H. Wesley Perkins, Ph.D., Dept. of Anthropology/Sociology,Hobart &
William Smith Colleges
David W. Craig, Ph.D., Dept. of Chemistry,Hobart & William Smith Colleges
Jeff Linkenbach, Ph.D., Dept. of Health and Human Development, Montana State Univeristy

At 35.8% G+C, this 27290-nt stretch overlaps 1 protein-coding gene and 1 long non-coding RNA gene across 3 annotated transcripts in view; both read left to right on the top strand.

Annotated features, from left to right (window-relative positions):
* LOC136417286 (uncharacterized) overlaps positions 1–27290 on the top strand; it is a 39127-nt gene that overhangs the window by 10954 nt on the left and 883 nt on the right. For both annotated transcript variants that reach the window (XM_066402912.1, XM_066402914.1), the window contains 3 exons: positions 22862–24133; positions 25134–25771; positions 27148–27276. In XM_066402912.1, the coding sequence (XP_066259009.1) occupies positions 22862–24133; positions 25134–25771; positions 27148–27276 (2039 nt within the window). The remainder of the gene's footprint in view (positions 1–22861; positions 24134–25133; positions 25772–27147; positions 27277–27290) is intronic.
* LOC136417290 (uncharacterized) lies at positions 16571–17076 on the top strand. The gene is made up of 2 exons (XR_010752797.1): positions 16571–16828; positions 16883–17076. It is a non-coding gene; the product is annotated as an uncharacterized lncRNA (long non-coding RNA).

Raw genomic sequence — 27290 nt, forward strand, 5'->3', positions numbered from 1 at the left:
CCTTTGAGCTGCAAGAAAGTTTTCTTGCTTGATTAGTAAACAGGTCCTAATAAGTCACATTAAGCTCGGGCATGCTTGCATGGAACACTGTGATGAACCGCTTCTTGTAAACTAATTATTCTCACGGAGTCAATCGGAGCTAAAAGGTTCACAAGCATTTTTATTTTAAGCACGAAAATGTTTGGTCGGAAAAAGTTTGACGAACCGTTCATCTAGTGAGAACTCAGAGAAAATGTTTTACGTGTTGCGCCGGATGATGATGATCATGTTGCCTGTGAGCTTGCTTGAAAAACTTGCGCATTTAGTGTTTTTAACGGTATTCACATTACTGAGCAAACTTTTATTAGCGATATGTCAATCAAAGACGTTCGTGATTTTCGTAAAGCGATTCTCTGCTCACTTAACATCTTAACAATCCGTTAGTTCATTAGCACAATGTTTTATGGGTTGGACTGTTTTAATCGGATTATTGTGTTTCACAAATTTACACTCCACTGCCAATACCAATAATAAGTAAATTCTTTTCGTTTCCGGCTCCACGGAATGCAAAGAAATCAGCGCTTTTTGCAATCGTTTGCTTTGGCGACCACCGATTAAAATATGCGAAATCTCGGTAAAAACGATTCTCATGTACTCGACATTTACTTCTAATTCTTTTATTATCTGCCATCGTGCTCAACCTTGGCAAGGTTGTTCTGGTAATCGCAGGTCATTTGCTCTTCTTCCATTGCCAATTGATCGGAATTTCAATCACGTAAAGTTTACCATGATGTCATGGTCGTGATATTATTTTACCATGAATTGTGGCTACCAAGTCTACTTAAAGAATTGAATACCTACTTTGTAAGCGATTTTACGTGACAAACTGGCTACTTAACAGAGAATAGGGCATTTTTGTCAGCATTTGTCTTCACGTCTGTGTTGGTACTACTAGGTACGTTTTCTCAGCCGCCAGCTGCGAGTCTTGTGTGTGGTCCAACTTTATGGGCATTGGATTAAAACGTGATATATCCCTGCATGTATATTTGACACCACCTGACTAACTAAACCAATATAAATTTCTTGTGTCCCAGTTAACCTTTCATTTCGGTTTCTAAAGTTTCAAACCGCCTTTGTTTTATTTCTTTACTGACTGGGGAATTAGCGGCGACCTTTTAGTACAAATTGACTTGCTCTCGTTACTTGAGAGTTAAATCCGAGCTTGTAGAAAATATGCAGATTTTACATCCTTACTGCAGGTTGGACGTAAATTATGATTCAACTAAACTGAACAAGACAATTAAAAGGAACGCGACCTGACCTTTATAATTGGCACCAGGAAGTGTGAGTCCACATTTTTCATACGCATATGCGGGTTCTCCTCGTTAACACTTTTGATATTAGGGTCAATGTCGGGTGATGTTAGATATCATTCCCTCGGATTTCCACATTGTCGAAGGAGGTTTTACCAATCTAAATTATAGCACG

Survey research on young adults commonly uses 5 or more drinks at a sitting (or 4 or more drinks at a sitting for women) as an indicator of high risk drinking. For a more precise measure of impairment and presumed risk, it is also possible to compute estimated blood alcohol concentration (BAC) levels achieved in drinking occasions from survey reports using calculations that include time, body characteristics, and other background information about drinking patterns. Data in this study are drawn from two anonymous random sample surveys of 18 to 24 year old Montana adults conducted in 2000-2001 using the same survey measures (combined N=1449). Previous research has identified weight, height, age, and sex to be most significant in determining BAC levels. In addition, alcohol clearance rates vary by drinking history of individuals. The current research constructed several methods of BAC estimation incorporating these variables along with quantity measures and time period measures from the survey of young adults. Each measure estimating BAC level along with more simplified measures of high risk consumption are evaluated in terms of accuracy in predicting negative consequences that respondents also reported in the survey. Thus this study evaluates the added value of using various BAC estimates when attempting to identify risking drinking among young adults with diverse biological and social characteristics. The study also evaluates BAC estimates assuming "front loading" or heavier consumption in the first half of a drinking episode and reports the comparative value of this method in predicting negative consequences.